Viral hepatitis refers to infections caused by viruses that affect the liver. Viral hepatitis includes five distinct diseases, caused by five different viruses. The different viruses are called by a letter name:
Hepatitis C Symptoms
Hepatitis C may develop without any signs or symptoms, or symptoms may be nonspecific and short-lived.
There are three phases of hepatitis C, and symptoms may differ depending on the stage.
Early in the disease, called the prodromal phase , symptoms may include:
Joint pain or arthritis
Symptoms of the next phase, the preicteric phase , include:
During the icteric phase :
Jaundice (yellowing of the skin and whites of the eyes) develops
Other symptoms may subside
Anorexia, nausea and vomiting may worsen
Irritated skin lesions may develop
Hepatitis C Diagnosis at Johns Hopkins
Often, patients with hepatitis C do not experience any symptoms. Many are diagnosed after routine blood works shows abnormal liver enzymes. Sometimes, patients are tested because of their risk factors, such as exposure to needles or a history of blood transfusions.
To diagnose hepatitis C, we may run the following tests:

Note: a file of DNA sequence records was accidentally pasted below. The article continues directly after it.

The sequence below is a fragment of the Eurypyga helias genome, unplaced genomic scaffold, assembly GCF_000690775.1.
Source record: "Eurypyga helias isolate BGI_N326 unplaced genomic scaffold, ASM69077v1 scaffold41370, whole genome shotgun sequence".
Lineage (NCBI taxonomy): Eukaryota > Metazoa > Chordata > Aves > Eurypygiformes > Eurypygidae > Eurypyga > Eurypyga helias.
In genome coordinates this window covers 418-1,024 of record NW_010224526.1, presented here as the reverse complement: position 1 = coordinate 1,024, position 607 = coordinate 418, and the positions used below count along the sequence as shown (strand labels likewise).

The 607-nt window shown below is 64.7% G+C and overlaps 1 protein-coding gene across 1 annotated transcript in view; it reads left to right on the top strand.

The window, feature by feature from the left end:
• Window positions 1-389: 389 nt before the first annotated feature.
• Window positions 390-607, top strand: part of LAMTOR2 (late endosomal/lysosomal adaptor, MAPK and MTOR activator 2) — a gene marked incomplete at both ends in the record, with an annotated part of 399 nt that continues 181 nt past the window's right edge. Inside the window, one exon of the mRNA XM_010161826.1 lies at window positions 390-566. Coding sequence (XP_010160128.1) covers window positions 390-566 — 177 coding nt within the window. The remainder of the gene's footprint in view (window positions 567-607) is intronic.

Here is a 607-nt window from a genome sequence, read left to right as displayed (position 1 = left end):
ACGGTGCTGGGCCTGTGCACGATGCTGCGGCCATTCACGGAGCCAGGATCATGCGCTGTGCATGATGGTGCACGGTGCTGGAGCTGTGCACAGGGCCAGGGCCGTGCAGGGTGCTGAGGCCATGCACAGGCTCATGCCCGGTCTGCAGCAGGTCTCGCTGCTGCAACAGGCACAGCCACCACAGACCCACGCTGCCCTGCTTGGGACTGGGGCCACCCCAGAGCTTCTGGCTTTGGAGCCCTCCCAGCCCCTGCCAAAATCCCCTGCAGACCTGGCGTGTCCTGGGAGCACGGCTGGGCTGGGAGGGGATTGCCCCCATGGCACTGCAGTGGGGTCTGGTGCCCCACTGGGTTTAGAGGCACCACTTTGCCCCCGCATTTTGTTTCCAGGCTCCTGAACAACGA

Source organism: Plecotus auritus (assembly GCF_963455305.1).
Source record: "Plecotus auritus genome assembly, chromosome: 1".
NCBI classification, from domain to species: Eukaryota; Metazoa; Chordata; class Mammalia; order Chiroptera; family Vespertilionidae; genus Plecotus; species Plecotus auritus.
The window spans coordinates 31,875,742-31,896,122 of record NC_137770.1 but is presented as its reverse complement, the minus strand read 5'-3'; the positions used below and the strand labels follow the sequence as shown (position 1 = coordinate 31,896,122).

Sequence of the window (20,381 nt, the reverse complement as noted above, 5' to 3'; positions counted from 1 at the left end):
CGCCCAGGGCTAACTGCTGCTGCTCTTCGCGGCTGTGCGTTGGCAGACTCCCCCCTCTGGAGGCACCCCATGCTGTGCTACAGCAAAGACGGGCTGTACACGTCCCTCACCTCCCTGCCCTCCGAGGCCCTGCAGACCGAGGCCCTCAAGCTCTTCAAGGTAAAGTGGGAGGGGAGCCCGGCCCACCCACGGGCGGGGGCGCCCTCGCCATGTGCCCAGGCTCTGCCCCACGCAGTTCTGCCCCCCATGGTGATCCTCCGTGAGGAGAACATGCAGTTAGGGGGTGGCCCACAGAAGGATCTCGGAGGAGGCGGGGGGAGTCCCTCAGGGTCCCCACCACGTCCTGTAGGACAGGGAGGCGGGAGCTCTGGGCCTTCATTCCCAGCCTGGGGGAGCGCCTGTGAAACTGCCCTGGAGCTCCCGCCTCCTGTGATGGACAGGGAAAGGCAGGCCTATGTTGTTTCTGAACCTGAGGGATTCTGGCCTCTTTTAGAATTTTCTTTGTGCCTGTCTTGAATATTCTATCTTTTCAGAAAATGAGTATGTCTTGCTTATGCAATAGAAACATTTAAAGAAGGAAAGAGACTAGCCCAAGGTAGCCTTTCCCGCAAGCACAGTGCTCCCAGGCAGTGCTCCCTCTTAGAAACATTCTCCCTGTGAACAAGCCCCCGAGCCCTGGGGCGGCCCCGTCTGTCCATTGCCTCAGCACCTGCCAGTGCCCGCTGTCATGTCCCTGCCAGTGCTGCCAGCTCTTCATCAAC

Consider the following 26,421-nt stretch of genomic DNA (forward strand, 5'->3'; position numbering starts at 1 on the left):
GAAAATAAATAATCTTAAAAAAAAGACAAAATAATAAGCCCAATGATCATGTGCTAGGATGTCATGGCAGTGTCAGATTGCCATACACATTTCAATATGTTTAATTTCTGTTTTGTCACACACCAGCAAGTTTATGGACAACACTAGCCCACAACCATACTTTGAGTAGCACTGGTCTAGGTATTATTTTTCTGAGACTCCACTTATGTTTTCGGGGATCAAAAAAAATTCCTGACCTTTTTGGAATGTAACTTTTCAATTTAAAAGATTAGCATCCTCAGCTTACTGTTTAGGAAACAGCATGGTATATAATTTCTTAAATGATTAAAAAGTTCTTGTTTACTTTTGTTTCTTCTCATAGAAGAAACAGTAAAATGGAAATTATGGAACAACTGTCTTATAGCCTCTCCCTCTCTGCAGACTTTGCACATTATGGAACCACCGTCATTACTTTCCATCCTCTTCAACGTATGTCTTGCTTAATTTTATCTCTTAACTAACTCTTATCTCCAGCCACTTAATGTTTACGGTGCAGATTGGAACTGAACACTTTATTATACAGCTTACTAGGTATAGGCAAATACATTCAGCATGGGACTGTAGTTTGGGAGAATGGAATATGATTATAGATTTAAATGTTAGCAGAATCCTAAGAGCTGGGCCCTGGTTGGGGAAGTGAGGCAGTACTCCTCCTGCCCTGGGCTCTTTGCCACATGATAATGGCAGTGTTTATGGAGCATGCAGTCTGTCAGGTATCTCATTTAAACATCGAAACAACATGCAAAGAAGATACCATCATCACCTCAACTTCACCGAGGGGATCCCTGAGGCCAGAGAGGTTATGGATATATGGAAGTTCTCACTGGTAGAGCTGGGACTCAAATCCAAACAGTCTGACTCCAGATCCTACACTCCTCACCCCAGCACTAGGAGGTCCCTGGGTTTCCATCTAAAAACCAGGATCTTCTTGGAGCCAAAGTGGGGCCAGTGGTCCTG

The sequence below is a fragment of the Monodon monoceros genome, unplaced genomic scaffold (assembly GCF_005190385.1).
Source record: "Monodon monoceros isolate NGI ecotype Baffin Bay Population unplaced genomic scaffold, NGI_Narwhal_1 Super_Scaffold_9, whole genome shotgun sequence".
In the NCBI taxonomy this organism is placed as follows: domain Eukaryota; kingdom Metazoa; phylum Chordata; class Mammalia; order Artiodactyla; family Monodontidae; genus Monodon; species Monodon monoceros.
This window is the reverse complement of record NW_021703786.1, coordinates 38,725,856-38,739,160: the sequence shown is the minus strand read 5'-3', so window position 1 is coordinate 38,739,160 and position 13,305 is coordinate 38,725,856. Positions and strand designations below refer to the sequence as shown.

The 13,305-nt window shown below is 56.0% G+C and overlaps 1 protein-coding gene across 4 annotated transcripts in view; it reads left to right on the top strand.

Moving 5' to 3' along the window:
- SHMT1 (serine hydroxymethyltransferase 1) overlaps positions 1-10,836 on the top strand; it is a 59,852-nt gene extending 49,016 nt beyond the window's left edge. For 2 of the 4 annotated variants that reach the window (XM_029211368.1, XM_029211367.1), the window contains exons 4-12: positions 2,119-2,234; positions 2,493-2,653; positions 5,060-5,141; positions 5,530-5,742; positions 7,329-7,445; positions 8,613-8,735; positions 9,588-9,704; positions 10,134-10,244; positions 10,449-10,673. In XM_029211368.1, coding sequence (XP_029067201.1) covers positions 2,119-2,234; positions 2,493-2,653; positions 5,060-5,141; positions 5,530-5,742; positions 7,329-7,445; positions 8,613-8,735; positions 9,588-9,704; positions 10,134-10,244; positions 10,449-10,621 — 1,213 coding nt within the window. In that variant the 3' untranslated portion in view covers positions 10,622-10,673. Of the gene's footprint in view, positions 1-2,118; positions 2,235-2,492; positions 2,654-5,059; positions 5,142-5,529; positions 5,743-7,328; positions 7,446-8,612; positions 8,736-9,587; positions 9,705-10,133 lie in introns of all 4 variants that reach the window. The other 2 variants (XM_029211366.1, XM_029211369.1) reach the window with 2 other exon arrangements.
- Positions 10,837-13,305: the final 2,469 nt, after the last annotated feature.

The hepatitis C antibody is found in almost every patient with hepatitis C. However, the antibody takes weeks or even months to develop, so if you are tested early after exposure, a false negative may result.
If the blood test is positive for hepatitis C antibody, we will confirm the findings with a sensitive test that can detect even minute amounts of hepatitis C in the blood. This test is called a PCR-based test.
During a biopsy, some of your liver tissue is removed and sent to a pathology lab for analysis. A liver biopsy is an invasive procedure that carries some risk but allows your doctor to determine the exact nature and severity of your condition.
Sometimes, a biopsy can be helpful when deciding how to treat the disease. For example, if the biopsy is close to normal, you may decide to postpone treatment. If the biopsy shows extensive disease, you may choose to begin treatment immediately.
Hepatitis C Treatment at Johns Hopkins
Thanks to advances in medication options, many patients with hepatitis C can be cured. Learn more about treatment for hepatitis C at Johns Hopkins.